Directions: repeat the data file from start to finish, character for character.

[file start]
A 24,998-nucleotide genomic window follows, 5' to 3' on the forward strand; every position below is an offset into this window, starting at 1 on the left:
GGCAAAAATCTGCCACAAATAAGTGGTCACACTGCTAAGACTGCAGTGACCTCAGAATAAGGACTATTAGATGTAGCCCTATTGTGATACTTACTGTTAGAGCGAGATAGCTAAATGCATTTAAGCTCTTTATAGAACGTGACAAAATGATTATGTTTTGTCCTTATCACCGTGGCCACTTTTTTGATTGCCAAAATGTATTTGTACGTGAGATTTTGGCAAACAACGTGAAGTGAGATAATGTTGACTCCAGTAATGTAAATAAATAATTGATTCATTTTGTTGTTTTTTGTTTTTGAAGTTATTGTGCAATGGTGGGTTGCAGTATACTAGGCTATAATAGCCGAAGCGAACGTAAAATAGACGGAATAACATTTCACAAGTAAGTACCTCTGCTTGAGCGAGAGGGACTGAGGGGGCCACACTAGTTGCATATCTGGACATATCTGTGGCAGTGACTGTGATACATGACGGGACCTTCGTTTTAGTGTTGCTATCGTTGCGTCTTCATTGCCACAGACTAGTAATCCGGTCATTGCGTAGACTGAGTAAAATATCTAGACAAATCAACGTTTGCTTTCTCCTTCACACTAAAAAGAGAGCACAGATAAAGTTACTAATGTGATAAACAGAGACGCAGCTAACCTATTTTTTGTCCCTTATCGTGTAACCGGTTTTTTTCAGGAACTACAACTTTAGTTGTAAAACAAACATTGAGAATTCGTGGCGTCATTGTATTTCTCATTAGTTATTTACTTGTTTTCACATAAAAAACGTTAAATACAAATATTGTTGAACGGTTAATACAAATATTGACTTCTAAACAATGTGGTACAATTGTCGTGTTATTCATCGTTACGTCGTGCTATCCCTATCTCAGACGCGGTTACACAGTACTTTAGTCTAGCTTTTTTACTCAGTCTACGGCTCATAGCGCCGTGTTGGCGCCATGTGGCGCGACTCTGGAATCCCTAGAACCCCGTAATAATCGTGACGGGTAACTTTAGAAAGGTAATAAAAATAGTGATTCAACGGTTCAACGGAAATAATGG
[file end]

A 24,998-nucleotide genomic window follows, 5' to 3' on the forward strand; every position below is an offset into this window, starting at 1 on the left:
GGCAAAAATCTGCCACAAATAAGTGGTCACACTGCTAAGACTGCAGTGACCTCAGAATAAGGACTATTAGATGTAGCCCTATTGTGATACTTACTGTTAGAGCGAGATAGCTAAATGCATTTAAGCTCTTTATAGAACGTGACAAAATGATTATGTTTTGTCCTTATCACCGTGGCCACTTTTTTGATTGCCAAAATGTATTTGTACGTGAGATTTTGGCAAACAACGTGAAGTGAGATAATGTTGACTCCAGTAATGTAAATAAATAATTGATTCATTTTGTTGTTTTTTGTTTTTGAAGTTATTGTGCAATGGTGGGTTGCAGTATACTAGGCTATAATAGCCGAAGCGAACGTAAAATAGACGGAATAACATTTCACAAGTAAGTACCTCTGCTTGAGCGAGAGGGACTGAGGGGGCCACACTAGTTGCATATCTGGACATATCTGTGGCAGTGACTGTGATACATGACGGGACCTTCGTTTTAGTGTTGCTATCGTTGCGTCTTCATTGCCACAGACTAGTAATCCGGTCATTGCGTAGACTGAGTAAAATATCTAGACAAATCAACGTTTGCTTTCTCCTTCACACTAAAAAGAGAGCACAGATAAAGTTACTAATGTGATAAACAGAGACGCAGCTAACCTATTTTTTGTCCCTTATCGTGTAACCGGTTTTTTTCAGGAACTACAACTTTAGTTGTAAAACAAACATTGAGAATTCGTGGCGTCATTGTATTTCTCATTAGTTATTTACTTGTTTTCACATAAAAAACGTTAAATACAAATATTGTTGAACGGTTAATACAAATATTGACTTCTAAACAATGTGGTACAATTGTCGTGTTATTCATCGTTACGTCGTGCTATCCCTATCTCAGACGCGGTTACACAGTACTTTAGTCTAGCTTTTTTACTCAGTCTACGGCTCATAGCGCCGTGTTGGCGCCATGTGGCGCGACTCTGGAATCCCTAGAACCCCGTAATAATCGTGACGGGTAACTTTAGAAAGGTAATAAAAATAGTGATTCAACGGTTCAACGGAAATAATGG